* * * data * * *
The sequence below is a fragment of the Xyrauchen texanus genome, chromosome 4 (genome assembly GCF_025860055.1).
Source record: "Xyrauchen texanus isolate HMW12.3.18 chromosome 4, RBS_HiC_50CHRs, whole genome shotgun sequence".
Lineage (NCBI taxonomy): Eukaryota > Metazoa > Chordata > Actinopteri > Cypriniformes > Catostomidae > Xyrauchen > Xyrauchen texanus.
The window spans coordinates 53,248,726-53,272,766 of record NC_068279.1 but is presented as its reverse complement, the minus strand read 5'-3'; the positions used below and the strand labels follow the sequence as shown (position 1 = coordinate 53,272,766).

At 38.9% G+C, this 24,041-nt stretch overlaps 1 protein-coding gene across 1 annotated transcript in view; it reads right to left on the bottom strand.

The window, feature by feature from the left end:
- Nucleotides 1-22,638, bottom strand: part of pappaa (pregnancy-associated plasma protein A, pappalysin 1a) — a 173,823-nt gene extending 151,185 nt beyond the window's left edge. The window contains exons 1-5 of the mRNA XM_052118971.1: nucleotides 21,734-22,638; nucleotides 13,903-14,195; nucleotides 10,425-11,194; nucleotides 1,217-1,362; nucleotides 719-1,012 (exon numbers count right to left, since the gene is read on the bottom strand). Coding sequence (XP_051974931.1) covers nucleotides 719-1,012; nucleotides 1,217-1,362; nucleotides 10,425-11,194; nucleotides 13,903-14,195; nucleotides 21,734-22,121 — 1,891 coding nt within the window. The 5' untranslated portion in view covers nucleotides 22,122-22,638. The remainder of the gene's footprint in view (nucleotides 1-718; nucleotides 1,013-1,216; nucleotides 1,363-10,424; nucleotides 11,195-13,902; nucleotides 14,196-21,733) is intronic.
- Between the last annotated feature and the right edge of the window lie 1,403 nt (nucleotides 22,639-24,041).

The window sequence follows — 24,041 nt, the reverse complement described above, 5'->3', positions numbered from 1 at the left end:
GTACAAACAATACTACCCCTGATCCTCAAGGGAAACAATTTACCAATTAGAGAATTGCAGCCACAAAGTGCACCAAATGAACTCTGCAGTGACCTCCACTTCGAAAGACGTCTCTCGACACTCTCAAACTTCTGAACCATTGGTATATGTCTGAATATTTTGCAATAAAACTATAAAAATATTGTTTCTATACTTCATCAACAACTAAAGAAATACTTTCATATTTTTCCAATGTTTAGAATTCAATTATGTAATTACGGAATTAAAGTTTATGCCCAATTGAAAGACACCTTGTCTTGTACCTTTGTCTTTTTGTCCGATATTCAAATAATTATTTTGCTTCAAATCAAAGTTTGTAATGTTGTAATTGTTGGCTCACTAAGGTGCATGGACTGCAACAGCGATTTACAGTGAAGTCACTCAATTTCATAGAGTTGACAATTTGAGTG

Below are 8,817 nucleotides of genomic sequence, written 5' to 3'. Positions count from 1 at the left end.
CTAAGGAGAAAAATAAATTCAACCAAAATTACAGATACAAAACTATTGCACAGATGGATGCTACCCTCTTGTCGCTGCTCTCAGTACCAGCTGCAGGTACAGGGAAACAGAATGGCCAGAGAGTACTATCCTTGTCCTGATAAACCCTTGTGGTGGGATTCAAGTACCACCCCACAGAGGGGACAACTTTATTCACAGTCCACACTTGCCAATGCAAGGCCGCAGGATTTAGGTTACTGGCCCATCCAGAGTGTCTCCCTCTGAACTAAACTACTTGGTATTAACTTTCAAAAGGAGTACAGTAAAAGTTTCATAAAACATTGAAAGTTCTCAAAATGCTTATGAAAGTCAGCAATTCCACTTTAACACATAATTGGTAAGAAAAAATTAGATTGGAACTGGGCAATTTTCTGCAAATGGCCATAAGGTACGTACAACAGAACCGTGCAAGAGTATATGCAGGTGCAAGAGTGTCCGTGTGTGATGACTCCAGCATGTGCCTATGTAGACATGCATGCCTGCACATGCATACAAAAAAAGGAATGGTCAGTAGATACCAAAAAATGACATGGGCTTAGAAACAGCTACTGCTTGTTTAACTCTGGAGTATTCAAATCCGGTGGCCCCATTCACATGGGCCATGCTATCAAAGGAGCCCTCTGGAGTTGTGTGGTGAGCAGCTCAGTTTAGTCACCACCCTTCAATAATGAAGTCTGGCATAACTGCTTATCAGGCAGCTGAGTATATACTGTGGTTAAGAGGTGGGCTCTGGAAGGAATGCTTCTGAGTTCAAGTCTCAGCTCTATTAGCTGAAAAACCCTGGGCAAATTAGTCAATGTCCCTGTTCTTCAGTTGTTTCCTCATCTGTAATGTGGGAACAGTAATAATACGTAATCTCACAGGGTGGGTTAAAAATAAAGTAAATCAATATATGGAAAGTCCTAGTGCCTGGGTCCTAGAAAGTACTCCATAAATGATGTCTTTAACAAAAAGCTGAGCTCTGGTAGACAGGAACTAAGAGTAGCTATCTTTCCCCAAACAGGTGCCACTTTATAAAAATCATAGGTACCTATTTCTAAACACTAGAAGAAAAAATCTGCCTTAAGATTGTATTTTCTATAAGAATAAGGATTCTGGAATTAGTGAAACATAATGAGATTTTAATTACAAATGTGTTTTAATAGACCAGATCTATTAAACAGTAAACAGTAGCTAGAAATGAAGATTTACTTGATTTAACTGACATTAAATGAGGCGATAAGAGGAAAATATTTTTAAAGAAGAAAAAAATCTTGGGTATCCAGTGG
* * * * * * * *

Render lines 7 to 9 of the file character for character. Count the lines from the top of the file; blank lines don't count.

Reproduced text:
- Nucleotides 1-22,638, bottom strand: part of pappaa (pregnancy-associated plasma protein A, pappalysin 1a) — a 173,823-nt gene extending 151,185 nt beyond the window's left edge. The window contains exons 1-5 of the mRNA XM_052118971.1: nucleotides 21,734-22,638; nucleotides 13,903-14,195; nucleotides 10,425-11,194; nucleotides 1,217-1,362; nucleotides 719-1,012 (exon numbers count right to left, since the gene is read on the bottom strand). Coding sequence (XP_051974931.1) covers nucleotides 719-1,012; nucleotides 1,217-1,362; nucleotides 10,425-11,194; nucleotides 13,903-14,195; nucleotides 21,734-22,121 — 1,891 coding nt within the window. The 5' untranslated portion in view covers nucleotides 22,122-22,638. The remainder of the gene's footprint in view (nucleotides 1-718; nucleotides 1,013-1,216; nucleotides 1,363-10,424; nucleotides 11,195-13,902; nucleotides 14,196-21,733) is intronic.
- Between the last annotated feature and the right edge of the window lie 1,403 nt (nucleotides 22,639-24,041).

The window sequence follows — 24,041 nt, the reverse complement described above, 5'->3', positions numbered from 1 at the left end: